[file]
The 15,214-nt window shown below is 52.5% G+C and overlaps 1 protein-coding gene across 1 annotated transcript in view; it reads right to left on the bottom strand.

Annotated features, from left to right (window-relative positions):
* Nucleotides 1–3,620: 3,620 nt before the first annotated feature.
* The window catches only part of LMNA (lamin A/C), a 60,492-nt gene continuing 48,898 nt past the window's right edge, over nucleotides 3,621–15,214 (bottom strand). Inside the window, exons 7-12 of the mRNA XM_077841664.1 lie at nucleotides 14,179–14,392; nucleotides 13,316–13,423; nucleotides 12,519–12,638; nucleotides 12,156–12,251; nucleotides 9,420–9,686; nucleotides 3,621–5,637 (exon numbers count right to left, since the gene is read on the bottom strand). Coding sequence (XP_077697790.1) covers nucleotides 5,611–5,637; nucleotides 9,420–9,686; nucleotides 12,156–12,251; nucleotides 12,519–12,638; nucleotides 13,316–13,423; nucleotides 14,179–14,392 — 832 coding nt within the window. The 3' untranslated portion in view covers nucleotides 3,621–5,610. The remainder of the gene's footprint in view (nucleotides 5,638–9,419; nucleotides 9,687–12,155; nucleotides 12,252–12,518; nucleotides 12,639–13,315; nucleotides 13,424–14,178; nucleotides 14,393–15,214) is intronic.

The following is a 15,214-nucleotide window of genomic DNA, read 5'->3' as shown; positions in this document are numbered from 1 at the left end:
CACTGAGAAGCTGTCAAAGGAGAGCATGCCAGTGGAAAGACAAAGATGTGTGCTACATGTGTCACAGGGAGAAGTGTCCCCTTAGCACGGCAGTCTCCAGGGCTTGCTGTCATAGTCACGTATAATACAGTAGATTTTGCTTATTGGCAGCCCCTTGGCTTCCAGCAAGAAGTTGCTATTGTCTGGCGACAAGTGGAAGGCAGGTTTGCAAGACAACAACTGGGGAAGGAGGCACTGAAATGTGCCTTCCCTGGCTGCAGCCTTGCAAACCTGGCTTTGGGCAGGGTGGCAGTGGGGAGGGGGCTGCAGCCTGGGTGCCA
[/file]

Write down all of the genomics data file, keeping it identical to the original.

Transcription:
The 15,214-nt window shown below is 52.5% G+C and overlaps 1 protein-coding gene across 1 annotated transcript in view; it reads right to left on the bottom strand.

Annotated features, from left to right (window-relative positions):
* Nucleotides 1–3,620: 3,620 nt before the first annotated feature.
* The window catches only part of LMNA (lamin A/C), a 60,492-nt gene continuing 48,898 nt past the window's right edge, over nucleotides 3,621–15,214 (bottom strand). Inside the window, exons 7-12 of the mRNA XM_077841664.1 lie at nucleotides 14,179–14,392; nucleotides 13,316–13,423; nucleotides 12,519–12,638; nucleotides 12,156–12,251; nucleotides 9,420–9,686; nucleotides 3,621–5,637 (exon numbers count right to left, since the gene is read on the bottom strand). Coding sequence (XP_077697790.1) covers nucleotides 5,611–5,637; nucleotides 9,420–9,686; nucleotides 12,156–12,251; nucleotides 12,519–12,638; nucleotides 13,316–13,423; nucleotides 14,179–14,392 — 832 coding nt within the window. The 3' untranslated portion in view covers nucleotides 3,621–5,610. The remainder of the gene's footprint in view (nucleotides 5,638–9,419; nucleotides 9,687–12,155; nucleotides 12,252–12,518; nucleotides 12,639–13,315; nucleotides 13,424–14,178; nucleotides 14,393–15,214) is intronic.

The following is a 15,214-nucleotide window of genomic DNA, read 5'->3' as shown; positions in this document are numbered from 1 at the left end:
CACTGAGAAGCTGTCAAAGGAGAGCATGCCAGTGGAAAGACAAAGATGTGTGCTACATGTGTCACAGGGAGAAGTGTCCCCTTAGCACGGCAGTCTCCAGGGCTTGCTGTCATAGTCACGTATAATACAGTAGATTTTGCTTATTGGCAGCCCCTTGGCTTCCAGCAAGAAGTTGCTATTGTCTGGCGACAAGTGGAAGGCAGGTTTGCAAGACAACAACTGGGGAAGGAGGCACTGAAATGTGCCTTCCCTGGCTGCAGCCTTGCAAACCTGGCTTTGGGCAGGGTGGCAGTGGGGAGGGGGCTGCAGCCTGGGTGCCA